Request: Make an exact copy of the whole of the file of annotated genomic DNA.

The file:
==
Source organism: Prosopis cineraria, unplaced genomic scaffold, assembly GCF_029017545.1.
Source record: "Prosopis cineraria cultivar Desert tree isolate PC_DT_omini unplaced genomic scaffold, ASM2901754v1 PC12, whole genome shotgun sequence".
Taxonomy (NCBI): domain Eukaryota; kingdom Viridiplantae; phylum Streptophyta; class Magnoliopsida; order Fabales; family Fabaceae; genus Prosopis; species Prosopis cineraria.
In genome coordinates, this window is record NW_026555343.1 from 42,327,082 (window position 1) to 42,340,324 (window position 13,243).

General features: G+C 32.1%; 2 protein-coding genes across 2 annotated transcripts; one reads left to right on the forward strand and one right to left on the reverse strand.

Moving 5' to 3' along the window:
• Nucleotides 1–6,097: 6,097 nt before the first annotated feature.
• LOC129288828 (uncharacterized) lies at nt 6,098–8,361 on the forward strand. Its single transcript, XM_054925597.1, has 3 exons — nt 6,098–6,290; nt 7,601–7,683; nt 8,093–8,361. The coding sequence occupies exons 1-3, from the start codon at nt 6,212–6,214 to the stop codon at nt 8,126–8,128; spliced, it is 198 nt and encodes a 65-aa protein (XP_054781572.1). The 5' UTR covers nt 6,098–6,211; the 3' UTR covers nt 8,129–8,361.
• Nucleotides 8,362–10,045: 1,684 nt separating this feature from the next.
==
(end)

Source organism: Prosopis cineraria, unplaced genomic scaffold, assembly GCF_029017545.1.
Source record: "Prosopis cineraria cultivar Desert tree isolate PC_DT_omini unplaced genomic scaffold, ASM2901754v1 PC12, whole genome shotgun sequence".
Taxonomy (NCBI): domain Eukaryota; kingdom Viridiplantae; phylum Streptophyta; class Magnoliopsida; order Fabales; family Fabaceae; genus Prosopis; species Prosopis cineraria.
In genome coordinates, this window is record NW_026555343.1 from 42,327,082 (window position 1) to 42,340,324 (window position 13,243).

General features: G+C 32.1%; 2 protein-coding genes across 2 annotated transcripts; one reads left to right on the forward strand and one right to left on the reverse strand.

Moving 5' to 3' along the window:
• Nucleotides 1–6,097: 6,097 nt before the first annotated feature.
• LOC129288828 (uncharacterized) lies at nt 6,098–8,361 on the forward strand. Its single transcript, XM_054925597.1, has 3 exons — nt 6,098–6,290; nt 7,601–7,683; nt 8,093–8,361. The coding sequence occupies exons 1-3, from the start codon at nt 6,212–6,214 to the stop codon at nt 8,126–8,128; spliced, it is 198 nt and encodes a 65-aa protein (XP_054781572.1). The 5' UTR covers nt 6,098–6,211; the 3' UTR covers nt 8,129–8,361.
• Nucleotides 8,362–10,045: 1,684 nt separating this feature from the next.